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Assyrian Christian teen counters ISIS by recreating destroyed artifacts

"They waged a war on art and culture, so I decided to fight them with art."

Assyrian Christian teen counters ISIS by recreating destroyed artifacts

Nenous Thabit/Fair Use via AINA/CNN

After ISIS captured the city of Mosul two years ago, they recorded a video of themselves destroying ancient artifacts. These historical pieces were on display at the museum in Mosul, but the militants saw them as “idols” that needed to be destroyed.

In the video they describe the reasoning behind their actions. “These antiquities and idols behind me were from people in past centuries and were worshiped instead of God. When God Almighty orders us to destroy these statues, idols and antiquities, we must do it, even if they’re worth billions of dollars.”

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Besides destroying pagan artifacts and statues, ISIS has also annihilated Christian monasteries, churches and other places at odds with their ideology.

Many saw the incident in Mosul as a cultural tragedy, especially since the museum was in possession of original artifacts that were thousands of years old.

When the video was released to the public, one Assyrian Christian teenager was shocked by what he saw and knew he had to do something. Seventeen-year-old Nenous Thabit was personally offended by the actions of ISIS and saw what they did as an attack on the culture of his ancestors. However, instead of picking up a rock to throw at the militants, Thabit picked up a rock and started to sculpt.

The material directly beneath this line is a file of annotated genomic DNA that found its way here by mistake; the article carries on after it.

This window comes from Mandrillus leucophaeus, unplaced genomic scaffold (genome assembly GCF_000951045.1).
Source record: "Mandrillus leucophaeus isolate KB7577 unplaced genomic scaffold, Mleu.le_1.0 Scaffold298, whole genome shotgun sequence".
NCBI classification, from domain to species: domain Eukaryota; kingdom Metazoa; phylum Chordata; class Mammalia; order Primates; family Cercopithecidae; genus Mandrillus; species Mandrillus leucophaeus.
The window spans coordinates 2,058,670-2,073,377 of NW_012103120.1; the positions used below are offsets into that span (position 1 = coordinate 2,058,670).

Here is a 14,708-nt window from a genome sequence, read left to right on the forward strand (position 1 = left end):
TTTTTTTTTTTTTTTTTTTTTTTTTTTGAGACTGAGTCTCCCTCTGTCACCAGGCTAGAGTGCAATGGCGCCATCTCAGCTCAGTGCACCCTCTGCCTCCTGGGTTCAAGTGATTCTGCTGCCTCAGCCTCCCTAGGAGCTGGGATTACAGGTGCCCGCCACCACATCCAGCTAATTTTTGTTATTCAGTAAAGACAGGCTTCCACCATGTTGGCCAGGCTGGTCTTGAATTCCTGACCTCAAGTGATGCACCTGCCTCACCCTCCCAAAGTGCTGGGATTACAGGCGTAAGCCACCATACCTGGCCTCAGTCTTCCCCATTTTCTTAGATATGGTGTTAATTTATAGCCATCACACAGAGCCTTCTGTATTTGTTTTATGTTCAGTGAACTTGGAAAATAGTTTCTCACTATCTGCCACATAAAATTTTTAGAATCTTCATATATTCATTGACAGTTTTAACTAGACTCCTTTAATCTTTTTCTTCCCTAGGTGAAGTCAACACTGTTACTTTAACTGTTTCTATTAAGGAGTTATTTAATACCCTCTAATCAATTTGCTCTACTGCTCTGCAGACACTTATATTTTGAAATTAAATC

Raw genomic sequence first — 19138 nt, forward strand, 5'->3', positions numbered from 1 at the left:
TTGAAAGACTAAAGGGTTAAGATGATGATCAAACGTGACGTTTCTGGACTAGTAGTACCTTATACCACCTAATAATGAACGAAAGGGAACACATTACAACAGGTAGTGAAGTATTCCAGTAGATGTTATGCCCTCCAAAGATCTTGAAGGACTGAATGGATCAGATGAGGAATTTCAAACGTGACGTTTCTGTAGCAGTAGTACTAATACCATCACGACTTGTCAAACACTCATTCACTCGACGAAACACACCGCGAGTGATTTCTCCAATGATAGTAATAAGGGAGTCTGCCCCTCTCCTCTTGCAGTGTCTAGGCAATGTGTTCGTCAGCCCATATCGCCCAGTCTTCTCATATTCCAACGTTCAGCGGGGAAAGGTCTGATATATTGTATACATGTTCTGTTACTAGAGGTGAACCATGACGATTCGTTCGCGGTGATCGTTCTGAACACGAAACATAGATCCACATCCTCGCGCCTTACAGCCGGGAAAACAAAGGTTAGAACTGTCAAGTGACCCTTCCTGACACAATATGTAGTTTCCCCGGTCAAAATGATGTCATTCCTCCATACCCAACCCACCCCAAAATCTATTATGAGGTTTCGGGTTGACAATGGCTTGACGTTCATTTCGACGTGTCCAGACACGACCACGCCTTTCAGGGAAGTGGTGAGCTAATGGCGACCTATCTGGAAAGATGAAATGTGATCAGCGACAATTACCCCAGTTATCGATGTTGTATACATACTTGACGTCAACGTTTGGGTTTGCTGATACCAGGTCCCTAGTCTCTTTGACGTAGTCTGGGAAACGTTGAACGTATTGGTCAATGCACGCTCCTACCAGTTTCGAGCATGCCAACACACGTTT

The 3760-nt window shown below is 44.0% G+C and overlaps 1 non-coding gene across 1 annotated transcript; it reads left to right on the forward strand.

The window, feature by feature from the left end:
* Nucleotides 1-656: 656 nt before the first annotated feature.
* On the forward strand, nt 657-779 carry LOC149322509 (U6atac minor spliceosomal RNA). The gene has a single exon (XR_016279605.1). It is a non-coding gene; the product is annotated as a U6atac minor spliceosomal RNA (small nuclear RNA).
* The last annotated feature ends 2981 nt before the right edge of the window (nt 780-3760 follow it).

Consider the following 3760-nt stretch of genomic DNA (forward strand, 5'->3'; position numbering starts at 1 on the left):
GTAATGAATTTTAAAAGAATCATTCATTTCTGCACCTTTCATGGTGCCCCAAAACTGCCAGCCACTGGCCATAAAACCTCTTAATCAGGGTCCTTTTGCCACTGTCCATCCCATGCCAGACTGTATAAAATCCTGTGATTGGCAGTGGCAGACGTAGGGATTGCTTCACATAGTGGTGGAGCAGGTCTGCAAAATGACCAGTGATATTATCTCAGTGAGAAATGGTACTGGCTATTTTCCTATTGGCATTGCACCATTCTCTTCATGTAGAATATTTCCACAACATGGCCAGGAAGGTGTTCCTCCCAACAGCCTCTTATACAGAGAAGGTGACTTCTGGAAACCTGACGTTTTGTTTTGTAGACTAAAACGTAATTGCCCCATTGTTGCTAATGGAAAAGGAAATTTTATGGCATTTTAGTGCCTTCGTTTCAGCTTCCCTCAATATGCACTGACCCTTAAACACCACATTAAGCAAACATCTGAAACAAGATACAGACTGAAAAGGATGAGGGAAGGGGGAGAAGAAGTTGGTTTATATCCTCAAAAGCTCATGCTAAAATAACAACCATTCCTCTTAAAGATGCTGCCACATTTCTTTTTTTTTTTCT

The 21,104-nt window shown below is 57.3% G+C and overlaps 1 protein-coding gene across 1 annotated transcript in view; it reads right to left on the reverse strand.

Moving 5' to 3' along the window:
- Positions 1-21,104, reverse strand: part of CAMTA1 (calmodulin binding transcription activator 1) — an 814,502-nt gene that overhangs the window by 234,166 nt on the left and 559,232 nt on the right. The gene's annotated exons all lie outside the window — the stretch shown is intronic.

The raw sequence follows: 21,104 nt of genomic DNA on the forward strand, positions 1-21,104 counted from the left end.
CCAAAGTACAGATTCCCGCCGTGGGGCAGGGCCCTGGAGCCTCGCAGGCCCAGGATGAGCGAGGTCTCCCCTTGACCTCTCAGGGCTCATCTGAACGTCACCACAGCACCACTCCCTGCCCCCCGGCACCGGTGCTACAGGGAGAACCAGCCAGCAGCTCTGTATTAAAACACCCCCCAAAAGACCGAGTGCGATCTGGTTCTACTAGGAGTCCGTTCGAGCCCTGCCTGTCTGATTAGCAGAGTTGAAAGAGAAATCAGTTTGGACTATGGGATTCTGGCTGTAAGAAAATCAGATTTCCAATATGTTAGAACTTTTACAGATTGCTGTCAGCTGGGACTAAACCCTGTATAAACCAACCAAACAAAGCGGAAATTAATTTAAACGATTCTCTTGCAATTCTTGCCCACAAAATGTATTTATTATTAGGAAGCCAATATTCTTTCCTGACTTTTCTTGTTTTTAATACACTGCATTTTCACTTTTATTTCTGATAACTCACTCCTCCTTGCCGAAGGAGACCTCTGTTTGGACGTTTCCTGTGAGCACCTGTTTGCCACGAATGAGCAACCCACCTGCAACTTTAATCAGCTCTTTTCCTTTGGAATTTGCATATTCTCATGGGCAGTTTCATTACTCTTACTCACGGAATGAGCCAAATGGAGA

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He told CNN, “They waged a war on art and culture, so I decided to fight them with art.”

Since last year, “Thabit has sculpted 18 Assyrian statues and one mural. He was trained by his father, Thabit Michael, a sculptor himself, who took Thabit with him to his workshop and allowed him to play with clay from the age of seven… Thabit recreated the pillars on which the Code of Hammurabi, one of the earliest surviving codes of law in recorded history, was written.”
Thabit hopes to continue an ancient tradition of sculpting that is in danger of being lost. He explained to CNN, “In Iraq, there are people who are killed because they are sculptors; because they are artists. ISIS view them as apostate… So continuing to sculpt is a message that we will not be intimidated by those devils.”

Read more: 12 Treasures of Antiquity Destroyed in the Middle East since 2001

Mysteries Surround the Opening of the Tomb of Christ

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Philip Kosloski

Philip Kosloski is a husband and father of five, and staff writer at Aleteia. He also writes for The Pope's Worldwide Prayer Network (Apostleship of Prayer), and blogs at the National Catholic Register.